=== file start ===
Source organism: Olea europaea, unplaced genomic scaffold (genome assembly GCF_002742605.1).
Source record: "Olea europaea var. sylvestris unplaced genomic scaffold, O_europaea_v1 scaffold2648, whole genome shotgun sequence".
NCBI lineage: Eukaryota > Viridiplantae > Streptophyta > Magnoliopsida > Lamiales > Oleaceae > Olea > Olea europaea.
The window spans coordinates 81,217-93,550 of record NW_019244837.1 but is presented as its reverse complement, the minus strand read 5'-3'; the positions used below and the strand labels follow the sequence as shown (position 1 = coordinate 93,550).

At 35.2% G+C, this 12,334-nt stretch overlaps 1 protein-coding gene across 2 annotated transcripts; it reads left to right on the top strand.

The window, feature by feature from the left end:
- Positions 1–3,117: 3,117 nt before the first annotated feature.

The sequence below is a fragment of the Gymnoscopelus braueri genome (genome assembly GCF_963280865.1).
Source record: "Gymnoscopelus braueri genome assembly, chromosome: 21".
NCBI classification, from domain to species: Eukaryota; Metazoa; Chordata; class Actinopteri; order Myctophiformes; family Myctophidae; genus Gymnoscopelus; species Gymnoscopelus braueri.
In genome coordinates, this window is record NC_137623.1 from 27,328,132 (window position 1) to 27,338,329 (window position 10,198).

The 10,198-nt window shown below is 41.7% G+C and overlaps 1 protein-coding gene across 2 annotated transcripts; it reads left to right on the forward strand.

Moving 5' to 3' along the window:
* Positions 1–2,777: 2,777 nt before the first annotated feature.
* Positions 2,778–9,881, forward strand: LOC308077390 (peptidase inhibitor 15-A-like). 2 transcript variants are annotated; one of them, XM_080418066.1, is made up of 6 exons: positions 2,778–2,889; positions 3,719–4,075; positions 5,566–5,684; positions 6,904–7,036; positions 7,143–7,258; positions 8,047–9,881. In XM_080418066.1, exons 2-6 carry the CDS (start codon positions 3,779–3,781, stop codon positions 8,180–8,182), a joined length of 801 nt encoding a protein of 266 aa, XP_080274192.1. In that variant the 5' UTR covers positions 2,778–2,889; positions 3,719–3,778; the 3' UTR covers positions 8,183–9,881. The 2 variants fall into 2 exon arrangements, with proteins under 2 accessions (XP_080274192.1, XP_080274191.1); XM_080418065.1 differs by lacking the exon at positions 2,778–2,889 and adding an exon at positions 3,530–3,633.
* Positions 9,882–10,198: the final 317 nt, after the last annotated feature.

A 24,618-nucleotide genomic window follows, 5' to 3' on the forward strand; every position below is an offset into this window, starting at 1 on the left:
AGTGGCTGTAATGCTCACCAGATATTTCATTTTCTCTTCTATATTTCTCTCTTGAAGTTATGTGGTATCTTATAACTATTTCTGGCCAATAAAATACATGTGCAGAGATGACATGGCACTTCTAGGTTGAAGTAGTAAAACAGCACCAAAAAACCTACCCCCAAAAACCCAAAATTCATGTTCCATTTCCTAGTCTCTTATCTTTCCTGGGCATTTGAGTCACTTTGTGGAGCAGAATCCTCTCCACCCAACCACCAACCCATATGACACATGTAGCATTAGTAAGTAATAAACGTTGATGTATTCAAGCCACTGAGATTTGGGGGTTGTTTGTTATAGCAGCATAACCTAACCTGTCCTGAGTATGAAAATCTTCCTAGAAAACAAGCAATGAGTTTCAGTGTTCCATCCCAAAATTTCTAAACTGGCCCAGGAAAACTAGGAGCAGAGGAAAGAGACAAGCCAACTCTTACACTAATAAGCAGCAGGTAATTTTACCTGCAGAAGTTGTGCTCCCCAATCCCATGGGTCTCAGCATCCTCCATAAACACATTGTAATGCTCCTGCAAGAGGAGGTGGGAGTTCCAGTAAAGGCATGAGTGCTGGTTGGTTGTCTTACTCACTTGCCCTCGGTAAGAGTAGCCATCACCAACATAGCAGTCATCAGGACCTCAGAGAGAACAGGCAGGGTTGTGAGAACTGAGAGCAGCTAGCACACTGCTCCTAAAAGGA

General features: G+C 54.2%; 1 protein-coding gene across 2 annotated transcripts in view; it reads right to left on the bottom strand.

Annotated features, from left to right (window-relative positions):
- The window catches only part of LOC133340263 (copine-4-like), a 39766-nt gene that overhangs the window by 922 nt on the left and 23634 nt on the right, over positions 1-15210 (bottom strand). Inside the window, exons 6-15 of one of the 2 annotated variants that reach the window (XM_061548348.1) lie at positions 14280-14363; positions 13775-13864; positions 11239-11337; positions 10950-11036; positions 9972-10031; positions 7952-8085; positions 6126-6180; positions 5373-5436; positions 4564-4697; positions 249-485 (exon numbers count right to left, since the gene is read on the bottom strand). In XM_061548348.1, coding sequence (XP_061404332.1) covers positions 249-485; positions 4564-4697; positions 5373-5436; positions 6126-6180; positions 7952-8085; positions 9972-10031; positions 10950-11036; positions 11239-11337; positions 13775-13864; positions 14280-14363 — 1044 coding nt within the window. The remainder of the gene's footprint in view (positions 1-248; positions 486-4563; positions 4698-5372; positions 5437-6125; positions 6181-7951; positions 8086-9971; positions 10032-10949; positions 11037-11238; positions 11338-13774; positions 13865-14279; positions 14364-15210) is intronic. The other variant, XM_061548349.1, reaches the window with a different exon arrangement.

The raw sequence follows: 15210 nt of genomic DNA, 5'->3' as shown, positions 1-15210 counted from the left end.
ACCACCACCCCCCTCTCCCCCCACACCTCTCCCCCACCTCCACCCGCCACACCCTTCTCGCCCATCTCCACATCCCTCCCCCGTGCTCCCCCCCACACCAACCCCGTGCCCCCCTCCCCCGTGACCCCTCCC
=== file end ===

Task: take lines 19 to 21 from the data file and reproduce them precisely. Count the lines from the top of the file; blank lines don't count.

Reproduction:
General features: G+C 54.2%; 1 protein-coding gene across 2 annotated transcripts in view; it reads right to left on the bottom strand.

Annotated features, from left to right (window-relative positions):
- The window catches only part of LOC133340263 (copine-4-like), a 39766-nt gene that overhangs the window by 922 nt on the left and 23634 nt on the right, over positions 1-15210 (bottom strand). Inside the window, exons 6-15 of one of the 2 annotated variants that reach the window (XM_061548348.1) lie at positions 14280-14363; positions 13775-13864; positions 11239-11337; positions 10950-11036; positions 9972-10031; positions 7952-8085; positions 6126-6180; positions 5373-5436; positions 4564-4697; positions 249-485 (exon numbers count right to left, since the gene is read on the bottom strand). In XM_061548348.1, coding sequence (XP_061404332.1) covers positions 249-485; positions 4564-4697; positions 5373-5436; positions 6126-6180; positions 7952-8085; positions 9972-10031; positions 10950-11036; positions 11239-11337; positions 13775-13864; positions 14280-14363 — 1044 coding nt within the window. The remainder of the gene's footprint in view (positions 1-248; positions 486-4563; positions 4698-5372; positions 5437-6125; positions 6181-7951; positions 8086-9971; positions 10032-10949; positions 11037-11238; positions 11338-13774; positions 13865-14279; positions 14364-15210) is intronic. The other variant, XM_061548349.1, reaches the window with a different exon arrangement.